As part of its “unforeseen possibilities” initiative, Xiaomi has introduced the CyberDog, a quadrupedal robot with open-source code. CyberDog is the newest robotics company to embrace quadruple-legged design. One of the most prominent examples of this tendency is Spot, a robot created by Boston Dynamics in the United States.
Since its release last year, Spot has been used for anything from assessing hazardous mines to letting physicians communicate with patients remotely. Although not as a weapon, it has also been tested by law enforcement and the military.
CyberDog’s goal is not entirely understood. Alibaba highlighted the open-source nature of the design in a news announcement, and said it would initially only distribute 1,000 devices for “Xiaomi Fans, engineers and robotic enthusiasts.” Quadruped robots are expected to be developed and commercialized by these first users, according to the business. However, it’s not clear if this pricing will remain the same for any subsequent versions.
CyberDog’s “pet-like character” is emphasized in the same press release, including its capacity to respond to voice instructions and follow its master like a real dog, according to the press release. Xiaomi isn’t positioning CyberDog as a competitor to Sony’s Aibo robot dog, based on images of the device. As opposed to Aibo, CyberDog is sleek and modern, if not a touch scary in appearance.
The machine looks like the protagonist of the sci-fi TV program, pacing up staircases and appearing silhouetted in doorways, according to renderings. As expected, there will be inevitable comparisons to Black Mirror’s “Metalhead” episode.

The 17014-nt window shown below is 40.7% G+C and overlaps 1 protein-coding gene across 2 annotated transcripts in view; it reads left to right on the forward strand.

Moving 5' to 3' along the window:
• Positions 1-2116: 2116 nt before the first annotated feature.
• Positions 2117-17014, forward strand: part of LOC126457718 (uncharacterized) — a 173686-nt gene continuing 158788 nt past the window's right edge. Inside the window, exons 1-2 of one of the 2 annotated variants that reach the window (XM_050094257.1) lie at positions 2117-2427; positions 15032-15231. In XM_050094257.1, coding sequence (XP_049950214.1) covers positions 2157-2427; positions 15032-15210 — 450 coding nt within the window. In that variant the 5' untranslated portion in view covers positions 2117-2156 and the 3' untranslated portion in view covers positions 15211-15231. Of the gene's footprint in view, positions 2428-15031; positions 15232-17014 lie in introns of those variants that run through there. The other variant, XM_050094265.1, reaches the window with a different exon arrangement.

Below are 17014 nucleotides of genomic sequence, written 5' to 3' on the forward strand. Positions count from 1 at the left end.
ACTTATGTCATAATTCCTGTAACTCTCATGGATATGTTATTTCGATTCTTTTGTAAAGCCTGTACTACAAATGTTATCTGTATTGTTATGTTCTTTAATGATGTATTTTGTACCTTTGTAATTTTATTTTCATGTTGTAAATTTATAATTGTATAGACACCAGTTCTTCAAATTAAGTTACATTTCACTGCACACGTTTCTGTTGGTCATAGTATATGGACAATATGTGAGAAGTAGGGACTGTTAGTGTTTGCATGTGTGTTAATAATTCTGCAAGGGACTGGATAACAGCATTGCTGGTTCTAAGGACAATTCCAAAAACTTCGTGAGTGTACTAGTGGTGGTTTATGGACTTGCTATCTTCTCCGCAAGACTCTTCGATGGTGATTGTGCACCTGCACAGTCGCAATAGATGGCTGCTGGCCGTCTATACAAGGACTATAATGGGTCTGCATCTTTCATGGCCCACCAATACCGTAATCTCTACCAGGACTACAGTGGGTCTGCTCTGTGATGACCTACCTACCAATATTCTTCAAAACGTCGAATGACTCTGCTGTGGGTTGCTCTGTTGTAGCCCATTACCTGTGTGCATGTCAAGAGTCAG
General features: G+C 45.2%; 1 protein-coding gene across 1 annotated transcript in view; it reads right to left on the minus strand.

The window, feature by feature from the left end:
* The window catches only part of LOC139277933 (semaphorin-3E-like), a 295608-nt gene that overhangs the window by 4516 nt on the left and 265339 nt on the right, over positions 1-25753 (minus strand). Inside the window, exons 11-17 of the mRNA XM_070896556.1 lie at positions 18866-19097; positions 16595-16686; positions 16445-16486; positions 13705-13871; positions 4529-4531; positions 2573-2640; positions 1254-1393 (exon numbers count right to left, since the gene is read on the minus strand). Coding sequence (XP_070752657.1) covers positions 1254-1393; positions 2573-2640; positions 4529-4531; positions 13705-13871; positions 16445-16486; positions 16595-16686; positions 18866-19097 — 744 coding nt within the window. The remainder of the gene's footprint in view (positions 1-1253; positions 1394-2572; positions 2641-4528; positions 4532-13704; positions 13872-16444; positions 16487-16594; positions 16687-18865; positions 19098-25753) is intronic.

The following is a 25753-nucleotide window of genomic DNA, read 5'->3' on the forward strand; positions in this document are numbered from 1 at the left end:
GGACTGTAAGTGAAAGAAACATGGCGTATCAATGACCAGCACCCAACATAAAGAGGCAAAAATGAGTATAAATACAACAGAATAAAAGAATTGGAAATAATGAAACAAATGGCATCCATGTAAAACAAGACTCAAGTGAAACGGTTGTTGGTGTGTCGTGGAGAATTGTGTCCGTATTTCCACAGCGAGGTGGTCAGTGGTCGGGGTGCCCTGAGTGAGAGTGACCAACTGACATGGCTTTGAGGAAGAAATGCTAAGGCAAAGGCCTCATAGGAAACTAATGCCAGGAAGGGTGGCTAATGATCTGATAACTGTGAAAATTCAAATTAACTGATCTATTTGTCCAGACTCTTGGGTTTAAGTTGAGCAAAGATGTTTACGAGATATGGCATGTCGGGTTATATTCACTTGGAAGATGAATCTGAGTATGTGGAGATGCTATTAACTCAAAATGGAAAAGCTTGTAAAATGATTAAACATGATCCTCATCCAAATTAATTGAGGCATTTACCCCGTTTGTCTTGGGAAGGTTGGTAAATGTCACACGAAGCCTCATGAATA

Spot can run at 3.9 mph, while CyberDog can run at 3.2 mph and weighs 3 pounds, Xiaomi claims. Jetson Xavier AI platform is used to power CyberDog, which is outfitted with cameras and sensors. Intel’s RealSense D450 camera for depth sensing and touch sensors are among the other features. Semi-autonomous navigation is enabled by these components.
“CyberDog can analyze its surroundings in real-time, create navigational maps, plot its destination, and avoid obstacles. Coupled with human posture and face recognition tracking, CyberDog is capable of following its owner and darting around obstructions,” says Xiaomi.
In addition to responding to voice commands, the equipment may also be operated via a smartphone app. In addition, Xiaomi claims CyberDog includes three USB-C connections and one HDMI port, which may be utilized to personalize the device. According to the firm, the robot may be equipped with LIDAR sensors, panoramic cameras, and searchlights.
The debut of Xiaomi’s CyberDog is exciting, even if it isn’t necessarily a product in and of itself. A lot can be learned from this, though, just looking at how contemporary robotics are positioned, and how accessible they are. Globally, robot firms are increasingly researching how and where to deploy quadrupedal robots. In recent years, the cost of this technology has come down, enabling for new applications to be investigated A quadrupedal robot from Unitree was introduced earlier this year for $2,700, and Xiaomi’s CyberDog undercuts that price once more. In all likelihood, the capabilities of various machines will differ, but wider access to the technology will reveal if it is worth pursuing.
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